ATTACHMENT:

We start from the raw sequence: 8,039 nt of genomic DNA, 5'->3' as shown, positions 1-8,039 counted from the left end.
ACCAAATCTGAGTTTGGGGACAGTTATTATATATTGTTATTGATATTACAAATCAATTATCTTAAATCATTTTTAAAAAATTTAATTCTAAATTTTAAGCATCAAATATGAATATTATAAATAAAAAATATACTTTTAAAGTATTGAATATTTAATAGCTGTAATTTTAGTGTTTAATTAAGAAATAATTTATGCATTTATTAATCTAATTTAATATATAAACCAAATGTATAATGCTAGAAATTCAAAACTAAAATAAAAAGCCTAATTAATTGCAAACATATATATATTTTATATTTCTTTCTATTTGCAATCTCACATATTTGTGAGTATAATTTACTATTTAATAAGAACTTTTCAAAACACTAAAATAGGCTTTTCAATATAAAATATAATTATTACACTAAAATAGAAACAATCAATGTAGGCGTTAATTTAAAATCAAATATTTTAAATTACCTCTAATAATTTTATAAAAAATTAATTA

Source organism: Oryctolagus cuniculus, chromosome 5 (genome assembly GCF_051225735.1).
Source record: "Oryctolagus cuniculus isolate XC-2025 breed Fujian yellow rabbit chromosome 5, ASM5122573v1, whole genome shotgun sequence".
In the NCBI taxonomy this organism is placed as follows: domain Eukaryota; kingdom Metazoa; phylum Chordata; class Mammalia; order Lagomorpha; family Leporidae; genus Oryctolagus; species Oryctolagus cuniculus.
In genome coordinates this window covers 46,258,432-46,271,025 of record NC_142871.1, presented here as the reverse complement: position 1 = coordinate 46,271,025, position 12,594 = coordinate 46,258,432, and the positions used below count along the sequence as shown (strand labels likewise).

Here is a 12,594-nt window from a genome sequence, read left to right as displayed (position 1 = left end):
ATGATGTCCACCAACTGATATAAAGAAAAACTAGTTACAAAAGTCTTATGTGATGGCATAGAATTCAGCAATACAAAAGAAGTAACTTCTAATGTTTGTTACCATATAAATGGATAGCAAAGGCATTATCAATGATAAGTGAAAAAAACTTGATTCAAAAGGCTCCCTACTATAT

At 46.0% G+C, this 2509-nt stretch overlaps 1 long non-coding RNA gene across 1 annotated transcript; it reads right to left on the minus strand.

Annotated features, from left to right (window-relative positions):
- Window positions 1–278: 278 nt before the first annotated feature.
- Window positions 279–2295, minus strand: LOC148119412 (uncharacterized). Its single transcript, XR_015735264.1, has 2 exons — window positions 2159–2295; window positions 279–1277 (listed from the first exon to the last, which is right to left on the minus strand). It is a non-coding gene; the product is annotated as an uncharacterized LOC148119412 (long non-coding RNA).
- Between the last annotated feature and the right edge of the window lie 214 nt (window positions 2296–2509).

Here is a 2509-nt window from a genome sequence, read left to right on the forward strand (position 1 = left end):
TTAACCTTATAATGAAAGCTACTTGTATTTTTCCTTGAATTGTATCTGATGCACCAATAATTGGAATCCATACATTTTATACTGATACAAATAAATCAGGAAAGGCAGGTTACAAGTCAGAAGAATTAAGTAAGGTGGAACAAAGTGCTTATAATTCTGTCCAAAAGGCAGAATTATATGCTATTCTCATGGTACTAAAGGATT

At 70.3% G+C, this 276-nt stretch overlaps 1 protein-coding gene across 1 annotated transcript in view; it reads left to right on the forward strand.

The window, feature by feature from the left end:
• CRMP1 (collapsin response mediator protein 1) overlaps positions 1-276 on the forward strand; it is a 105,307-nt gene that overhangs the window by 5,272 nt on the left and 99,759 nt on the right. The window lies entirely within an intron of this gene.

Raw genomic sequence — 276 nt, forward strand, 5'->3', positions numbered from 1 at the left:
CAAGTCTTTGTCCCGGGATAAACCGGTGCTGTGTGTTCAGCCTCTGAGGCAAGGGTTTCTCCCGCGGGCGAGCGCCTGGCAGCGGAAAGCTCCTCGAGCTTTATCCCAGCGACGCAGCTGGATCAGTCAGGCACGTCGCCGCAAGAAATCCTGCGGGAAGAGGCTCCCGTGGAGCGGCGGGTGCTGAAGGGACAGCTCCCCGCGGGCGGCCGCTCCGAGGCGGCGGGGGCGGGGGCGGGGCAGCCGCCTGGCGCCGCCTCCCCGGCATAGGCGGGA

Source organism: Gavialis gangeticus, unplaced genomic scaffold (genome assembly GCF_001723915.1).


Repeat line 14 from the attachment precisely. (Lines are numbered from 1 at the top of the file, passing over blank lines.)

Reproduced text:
Here is a 2509-nt window from a genome sequence, read left to right on the forward strand (position 1 = left end):